I love it when I’m all excited about my knitting! And if you have been putting up with me in recent weeks and months, you know there hasn’t been a whole lotta glee goin’ on here at the House of Trish Knits. But then last week, I decided that I needed to WAKE UP my knitting. So, I decided to give myself a challenge.
I’m knitting the Fair Isle Sampler Hat by Mary Jane Mucklestone. Click the picture to see how pretty, and wonderful, and fun and quirky it is. All of the things I love most about a hat! You’ll have to click that link to see the picture; it doesn’t belong to me. (Or, if you’re on Ravelry, look here. If you’re not on Ravelry, WHY NOT? Go There! Sign Up! You will not regret it.) The pattern first appeared in Interweave Knits in the Winter 2004 issue. I was barely knitting crooked garter stitch scarves back then, and I certainly didn’t own any knitting magazines. But, soon I was attracted to a pair of mittens in the magazine and bought it as a back issue. I almost overlooked the pattern, when once again I pulled the issue off my shelf to stare at those mittens, and BOOM! There it was. That Hat. That hat I had to have.
By the way, Mary Jane says it will soon be available as a kit from her website. Which is good, since the issue seems to be sold out or gone from the back issues collection available from Interweave Knits.
I tried to cast on all those teeny tiny stitches using Magic Loop on a long needle, but for some reason when I Magic Loop with fingering yarn it always looks terrible when I start. I tried again, and it still looked awful. And to say that I HATE starting a new project, well the cast-on, anyway? THAT would be putting it mildly. Especially when we’re talking about a lot of stitches. It takes me, like, for-EVER. So, I got an idea.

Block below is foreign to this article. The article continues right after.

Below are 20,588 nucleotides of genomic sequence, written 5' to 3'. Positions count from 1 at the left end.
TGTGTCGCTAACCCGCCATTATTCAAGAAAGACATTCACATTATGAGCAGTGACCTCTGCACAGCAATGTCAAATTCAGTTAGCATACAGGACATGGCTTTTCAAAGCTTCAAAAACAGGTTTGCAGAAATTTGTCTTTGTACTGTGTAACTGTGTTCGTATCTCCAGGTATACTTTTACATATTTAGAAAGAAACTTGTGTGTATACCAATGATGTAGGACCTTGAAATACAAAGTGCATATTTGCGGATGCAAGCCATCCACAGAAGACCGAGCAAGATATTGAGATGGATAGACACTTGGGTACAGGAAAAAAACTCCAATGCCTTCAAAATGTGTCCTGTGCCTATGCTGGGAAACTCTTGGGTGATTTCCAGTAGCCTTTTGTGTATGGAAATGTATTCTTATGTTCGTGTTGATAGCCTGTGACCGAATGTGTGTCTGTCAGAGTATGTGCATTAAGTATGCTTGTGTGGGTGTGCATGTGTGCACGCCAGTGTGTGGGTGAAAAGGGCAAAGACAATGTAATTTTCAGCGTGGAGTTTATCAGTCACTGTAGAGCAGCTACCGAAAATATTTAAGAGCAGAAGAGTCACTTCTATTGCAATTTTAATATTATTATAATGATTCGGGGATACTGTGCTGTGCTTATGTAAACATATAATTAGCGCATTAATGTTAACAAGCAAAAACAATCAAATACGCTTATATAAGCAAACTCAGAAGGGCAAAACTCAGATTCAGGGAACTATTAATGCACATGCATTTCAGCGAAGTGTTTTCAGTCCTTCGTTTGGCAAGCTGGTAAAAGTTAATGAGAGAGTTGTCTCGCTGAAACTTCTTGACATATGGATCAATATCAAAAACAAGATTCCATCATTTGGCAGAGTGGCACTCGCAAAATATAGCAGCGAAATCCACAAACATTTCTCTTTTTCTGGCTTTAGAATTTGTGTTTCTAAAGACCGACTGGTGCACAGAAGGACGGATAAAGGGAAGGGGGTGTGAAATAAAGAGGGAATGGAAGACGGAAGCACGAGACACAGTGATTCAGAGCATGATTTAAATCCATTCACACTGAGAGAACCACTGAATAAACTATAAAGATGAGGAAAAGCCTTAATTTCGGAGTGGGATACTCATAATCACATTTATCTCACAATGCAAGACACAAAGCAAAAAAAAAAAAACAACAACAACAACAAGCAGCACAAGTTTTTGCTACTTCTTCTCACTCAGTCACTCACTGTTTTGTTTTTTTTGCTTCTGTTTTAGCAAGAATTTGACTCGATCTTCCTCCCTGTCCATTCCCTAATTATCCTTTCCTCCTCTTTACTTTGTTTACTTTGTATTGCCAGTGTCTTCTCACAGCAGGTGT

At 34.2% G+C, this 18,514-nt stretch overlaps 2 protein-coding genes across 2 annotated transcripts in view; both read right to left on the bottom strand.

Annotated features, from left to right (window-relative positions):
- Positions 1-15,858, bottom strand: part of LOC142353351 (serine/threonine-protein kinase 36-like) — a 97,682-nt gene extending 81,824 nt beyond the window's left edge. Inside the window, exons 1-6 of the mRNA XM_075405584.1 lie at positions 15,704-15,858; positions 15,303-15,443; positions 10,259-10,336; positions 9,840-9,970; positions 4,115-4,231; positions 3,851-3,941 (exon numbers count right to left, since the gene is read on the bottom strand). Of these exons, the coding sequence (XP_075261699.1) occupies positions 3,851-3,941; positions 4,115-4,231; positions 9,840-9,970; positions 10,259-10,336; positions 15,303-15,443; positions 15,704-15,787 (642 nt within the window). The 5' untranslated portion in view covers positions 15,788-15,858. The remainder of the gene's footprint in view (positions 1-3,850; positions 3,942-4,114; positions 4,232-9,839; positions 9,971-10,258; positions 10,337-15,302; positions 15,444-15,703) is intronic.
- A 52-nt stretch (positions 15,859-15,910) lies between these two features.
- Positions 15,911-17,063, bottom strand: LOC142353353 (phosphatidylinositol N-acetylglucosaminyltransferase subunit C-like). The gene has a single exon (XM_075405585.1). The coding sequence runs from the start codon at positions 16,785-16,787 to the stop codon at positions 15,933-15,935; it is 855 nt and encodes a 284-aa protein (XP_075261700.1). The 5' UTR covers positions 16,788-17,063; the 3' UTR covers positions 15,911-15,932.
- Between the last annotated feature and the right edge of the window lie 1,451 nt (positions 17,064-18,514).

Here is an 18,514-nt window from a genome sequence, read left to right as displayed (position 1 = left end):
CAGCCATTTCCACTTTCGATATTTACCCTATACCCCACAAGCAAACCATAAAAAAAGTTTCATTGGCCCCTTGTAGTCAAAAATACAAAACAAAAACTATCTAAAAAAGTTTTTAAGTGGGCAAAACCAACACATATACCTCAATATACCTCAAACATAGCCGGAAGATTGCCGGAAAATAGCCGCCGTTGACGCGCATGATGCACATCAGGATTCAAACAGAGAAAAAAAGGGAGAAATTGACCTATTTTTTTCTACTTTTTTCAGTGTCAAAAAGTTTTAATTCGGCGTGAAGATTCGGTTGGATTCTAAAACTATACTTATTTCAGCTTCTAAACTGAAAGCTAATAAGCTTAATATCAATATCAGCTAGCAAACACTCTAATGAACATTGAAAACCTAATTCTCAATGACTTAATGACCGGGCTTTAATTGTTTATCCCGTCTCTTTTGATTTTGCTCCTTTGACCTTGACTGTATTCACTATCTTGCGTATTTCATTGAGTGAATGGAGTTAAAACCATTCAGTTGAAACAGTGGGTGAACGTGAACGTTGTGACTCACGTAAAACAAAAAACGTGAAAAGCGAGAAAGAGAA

The pattern consists of lots of charts. Each representing a band of a different design, with all kinds of crazy colors. It is knit, typically, from the bottom up, starting with the ribbing and working up to the point at the top. Casting on was driving me MAD. And it looked awful every time I tried to join the round, with a huge ladder in between the first and last stitch. I am usually pretty good at dealing with this, but usually with fatter yarn.
So, I contacted the designer for reassurance. If I knit from the top DOWN, instead of the bottom UP, and read the charts from top to bottom instead of the other way, would it matter? Doing this meant I could start with a miniscule 6 or 8 stitches (I fudged the designer’s original counts until I increased to the designer’s original band of 20 stitches). Would this work? Several members of my knitting mail list and the designer herself reassured me that yes! Why not? Knitting is all about what works for the knitter and makes her happy, right? And I’d had just about enough of the knitting unhappy. So, as of a couple nights ago, I have this:
I also had to take the original charts from the magazine, and scan them into my scanner, so I could blow up each one to a size I could actually see. I have eye tracking issues due to my disability and charts and I do not usually get along. So I blew them up to 200% and put each chart on a separate page. Then my daughter found a report cover for me and put them all into the cover so I have a whole notebook of charts. Charts that I can actually see and knit from with no problem, although with quite a lot of concentration. Still, I am loving the challenge!
Oh, but there is a bump in this happy tale:
See it? My first dropped stitch in this project. I’m sure there will be many! But, this being my first for this project I wanted to hurry up and snap it for posterity before fixing it. It’s a good thing I have great lighting on my new computer desk now; I’m going to need it.
I’m still loving the project, dropped stitches and all. Perhaps my knitterly brain needed a little exercise!